The term “mental illness” often carries a negative connotation, despite growing and progressive conversations surrounding it. The stigma with mental illness often generates buzzwords like incompetence, illness or imbalance from those who do not understand its inner workings. Because of the negativity surrounding mental illness, many shy away from seeking help or providing assistance to those in need.    

According to the Centers for Disease Control and Prevention, “mental health includes our emotional, psychological, and social well-being. It affects how we think, feel, and act. It also helps determine how we handle stress, relate to others, and make healthy choices. Mental health is important at every stage of life, from childhood and adolescence through adulthood.” 

Kids who have high ACE (Adverse Childhood Experiences) scores are in a constant state of fight or flight. This state can cause a tremendous impact on their ability to learn. In another study, two-thirds of the more than 17,000 participants had an ACE score of at least one, and 12 percent had an ACE score of four or more, which is thought to be a solid representation of society.  Mental wellness challenges are in your classrooms and your students need your help.

If we take the time to consider ways to remove the stigma in order to create an environment where those struggling with mental illness can better thrive, what if we were to reframe the idea of mental illness? Better yet, what if we were to replace the word “illness” with “wellness?” How would the perception then change?

With the name change, the term sounds approachable. For example, using the term mental wellness in a sentence makes the topic more palatable for students and adults alike: “Student mental wellness challenges continue to soar due to test anxiety, social media, and peer-related issues.” This subtle change may elicit a stronger response that can be fostered in a classroom.

Addressing mental wellness in the classroom is extremely crucial. Nearly 40% of students with mental wellness challenges drop out of school. Students are oftentimes too afraid to seek care, are not sure how to seek care or they do not have access to helpful resources. 

Schools can play a significant role in addressing student mental wellness. With daily exposure to trusted adults in schools, students have access to opportunities for identification, supportive messages and the chance for a referral. Research also supports that students are more likely to complete treatment when it is offered in schools.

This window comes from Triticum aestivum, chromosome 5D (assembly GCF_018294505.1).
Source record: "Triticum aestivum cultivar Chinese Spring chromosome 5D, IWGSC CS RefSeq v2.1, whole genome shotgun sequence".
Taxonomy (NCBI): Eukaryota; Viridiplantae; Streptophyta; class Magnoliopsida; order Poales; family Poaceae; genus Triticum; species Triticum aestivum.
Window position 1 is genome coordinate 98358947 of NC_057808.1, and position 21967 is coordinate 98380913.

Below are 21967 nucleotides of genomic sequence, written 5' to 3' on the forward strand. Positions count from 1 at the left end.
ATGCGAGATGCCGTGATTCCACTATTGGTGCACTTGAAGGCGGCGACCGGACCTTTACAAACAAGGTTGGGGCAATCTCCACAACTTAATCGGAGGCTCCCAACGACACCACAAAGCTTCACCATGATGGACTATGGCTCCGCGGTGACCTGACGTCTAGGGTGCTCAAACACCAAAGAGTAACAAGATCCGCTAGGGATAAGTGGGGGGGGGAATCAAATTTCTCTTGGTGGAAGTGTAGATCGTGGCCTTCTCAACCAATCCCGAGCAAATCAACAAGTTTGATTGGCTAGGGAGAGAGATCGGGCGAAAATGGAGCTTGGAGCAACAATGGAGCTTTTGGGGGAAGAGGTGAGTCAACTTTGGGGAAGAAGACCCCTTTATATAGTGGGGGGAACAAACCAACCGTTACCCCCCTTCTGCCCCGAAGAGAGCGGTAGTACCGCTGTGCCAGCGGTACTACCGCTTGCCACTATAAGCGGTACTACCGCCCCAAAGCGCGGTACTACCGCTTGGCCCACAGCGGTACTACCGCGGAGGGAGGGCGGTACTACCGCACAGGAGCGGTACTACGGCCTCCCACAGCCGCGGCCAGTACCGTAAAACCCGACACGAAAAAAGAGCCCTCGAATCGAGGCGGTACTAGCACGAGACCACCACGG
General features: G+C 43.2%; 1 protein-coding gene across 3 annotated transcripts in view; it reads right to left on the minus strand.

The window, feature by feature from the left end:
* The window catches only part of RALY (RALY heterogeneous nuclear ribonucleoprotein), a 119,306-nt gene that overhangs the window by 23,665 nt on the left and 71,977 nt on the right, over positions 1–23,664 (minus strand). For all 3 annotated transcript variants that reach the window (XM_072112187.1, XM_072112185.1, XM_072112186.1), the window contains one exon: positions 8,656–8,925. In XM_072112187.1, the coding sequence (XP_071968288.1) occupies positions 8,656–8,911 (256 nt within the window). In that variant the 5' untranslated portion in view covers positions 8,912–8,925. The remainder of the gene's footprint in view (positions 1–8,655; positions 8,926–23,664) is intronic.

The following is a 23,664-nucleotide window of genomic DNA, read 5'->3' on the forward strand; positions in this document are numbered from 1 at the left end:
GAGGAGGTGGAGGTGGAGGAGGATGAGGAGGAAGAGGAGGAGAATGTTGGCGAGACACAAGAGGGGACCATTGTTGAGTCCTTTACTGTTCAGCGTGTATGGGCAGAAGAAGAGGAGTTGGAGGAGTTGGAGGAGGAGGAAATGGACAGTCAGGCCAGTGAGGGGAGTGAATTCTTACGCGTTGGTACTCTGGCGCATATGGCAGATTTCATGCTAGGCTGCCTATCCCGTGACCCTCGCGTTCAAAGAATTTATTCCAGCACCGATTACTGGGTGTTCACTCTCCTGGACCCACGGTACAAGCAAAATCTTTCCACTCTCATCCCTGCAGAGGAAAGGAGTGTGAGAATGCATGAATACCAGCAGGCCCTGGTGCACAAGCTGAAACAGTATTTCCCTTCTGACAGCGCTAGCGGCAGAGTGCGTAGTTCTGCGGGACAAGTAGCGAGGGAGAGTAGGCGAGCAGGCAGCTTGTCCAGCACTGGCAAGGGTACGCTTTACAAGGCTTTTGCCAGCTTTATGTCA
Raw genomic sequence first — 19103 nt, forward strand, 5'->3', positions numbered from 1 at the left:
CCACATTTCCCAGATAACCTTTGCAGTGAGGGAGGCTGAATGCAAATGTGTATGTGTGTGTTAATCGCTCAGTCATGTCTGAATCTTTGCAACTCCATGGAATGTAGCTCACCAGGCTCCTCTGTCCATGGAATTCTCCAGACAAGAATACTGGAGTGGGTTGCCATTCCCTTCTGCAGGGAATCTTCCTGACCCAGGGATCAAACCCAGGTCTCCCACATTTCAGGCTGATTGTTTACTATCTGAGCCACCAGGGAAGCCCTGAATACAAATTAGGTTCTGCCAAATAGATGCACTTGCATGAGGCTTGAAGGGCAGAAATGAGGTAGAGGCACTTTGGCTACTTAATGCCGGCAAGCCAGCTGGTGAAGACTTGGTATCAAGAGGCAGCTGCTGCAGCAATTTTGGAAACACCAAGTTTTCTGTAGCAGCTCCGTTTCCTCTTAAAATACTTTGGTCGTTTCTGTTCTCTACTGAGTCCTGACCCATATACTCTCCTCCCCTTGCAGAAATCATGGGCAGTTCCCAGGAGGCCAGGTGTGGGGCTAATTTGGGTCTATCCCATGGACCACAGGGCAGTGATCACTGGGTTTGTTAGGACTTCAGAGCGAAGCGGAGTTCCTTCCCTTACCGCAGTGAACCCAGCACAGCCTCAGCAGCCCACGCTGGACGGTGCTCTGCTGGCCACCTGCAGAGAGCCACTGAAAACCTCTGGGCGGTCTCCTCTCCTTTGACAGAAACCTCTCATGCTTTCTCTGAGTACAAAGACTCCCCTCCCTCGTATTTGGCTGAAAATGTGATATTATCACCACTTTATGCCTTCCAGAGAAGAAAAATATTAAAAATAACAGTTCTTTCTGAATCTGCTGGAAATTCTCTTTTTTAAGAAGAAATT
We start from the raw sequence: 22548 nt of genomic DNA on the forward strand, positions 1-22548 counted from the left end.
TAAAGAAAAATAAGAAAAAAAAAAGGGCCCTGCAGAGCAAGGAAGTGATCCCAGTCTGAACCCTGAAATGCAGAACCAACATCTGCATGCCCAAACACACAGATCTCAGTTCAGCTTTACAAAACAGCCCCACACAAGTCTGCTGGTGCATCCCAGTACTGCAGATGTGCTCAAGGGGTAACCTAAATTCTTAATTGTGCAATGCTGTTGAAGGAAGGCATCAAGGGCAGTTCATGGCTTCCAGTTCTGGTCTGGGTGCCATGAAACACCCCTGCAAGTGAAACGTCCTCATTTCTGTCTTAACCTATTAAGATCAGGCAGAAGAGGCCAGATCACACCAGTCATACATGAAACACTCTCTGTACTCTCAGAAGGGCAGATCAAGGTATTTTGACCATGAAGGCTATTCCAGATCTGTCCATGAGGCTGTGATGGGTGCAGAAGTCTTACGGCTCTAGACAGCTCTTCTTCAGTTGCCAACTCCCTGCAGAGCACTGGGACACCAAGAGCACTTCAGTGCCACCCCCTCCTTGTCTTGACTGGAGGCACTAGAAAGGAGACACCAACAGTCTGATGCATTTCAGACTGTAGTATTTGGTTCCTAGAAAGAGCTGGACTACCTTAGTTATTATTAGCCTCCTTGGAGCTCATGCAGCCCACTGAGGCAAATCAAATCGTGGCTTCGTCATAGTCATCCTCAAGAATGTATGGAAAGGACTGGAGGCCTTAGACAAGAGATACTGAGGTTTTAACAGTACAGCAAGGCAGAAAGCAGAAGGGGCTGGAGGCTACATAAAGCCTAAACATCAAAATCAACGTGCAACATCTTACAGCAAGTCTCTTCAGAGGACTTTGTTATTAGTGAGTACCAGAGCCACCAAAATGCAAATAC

Educators have both the right and the responsibility to make mental wellness a priority for their students in these steps.  

  • Identify your students who are struggling. Ask yourself, what do they look like? 

Students struggling with mental wellness may often appear withdrawn, agitated, angry, fast to react with extreme emotions, isolated, fearful and may be a high performing student with undue pressure. 

The average delay in the onset of symptoms and intervention is 8-10 years, so being able to identify these traits in your students can jumpstart a process that could take up to a decade to occur. Students should not have to wait for help, and if they do, the reality is that they’ll be long gone from your influence by the time that happens.

  • Say something.

After identifying a potential student in need, you have to be willing to speak up, which oftentimes educators are fearful to do because of the fear that their words may not come out right or that they will make a problem worse. Start by saying something to the student indicating that you see them, they matter to you and that you truly want to help them.  

 A simple way to acknowledge your students covers four parts: 

  1. Notice them 
  2. State your concern (make it measurable, not judgment-based)
  3. Offer help through a conversation or a resource 
  4. Appreciate them

If we combine these parts, a conversation starter may look something like, “Hey [student name], I’ve noticed that you have been sitting alone most days of the week and I’m concerned that something might be weighing on you. Can I offer you some time to talk or let [counselor, for example] know that we’ve spoken? You matter and I appreciate your being a part of this class.”

  • Properly refer.

If they take you up on talking, have the conversation (only if you are comfortable). If they take you up on the referral, be prepared to send them to the proper referral source: counselor, social worker, psychologist or an administrator. Be careful of violating their confidentiality and let them know what you are doing – not because you are a reporter, but because you care.  Remember, if you offer the referral, follow up on the same day.

In three steps, you can make a huge difference in a students’ life.  As noted in literature, “no one who’s experienced significant adversity (or many ACEs) is irreparably damaged.” By providing children with responsive relationships and strengthening core life skills, we can prevent and counteract lasting harm. You don’t need to be an expert to make a difference, you simply need to be able to take the necessary steps that could positively impact their lives.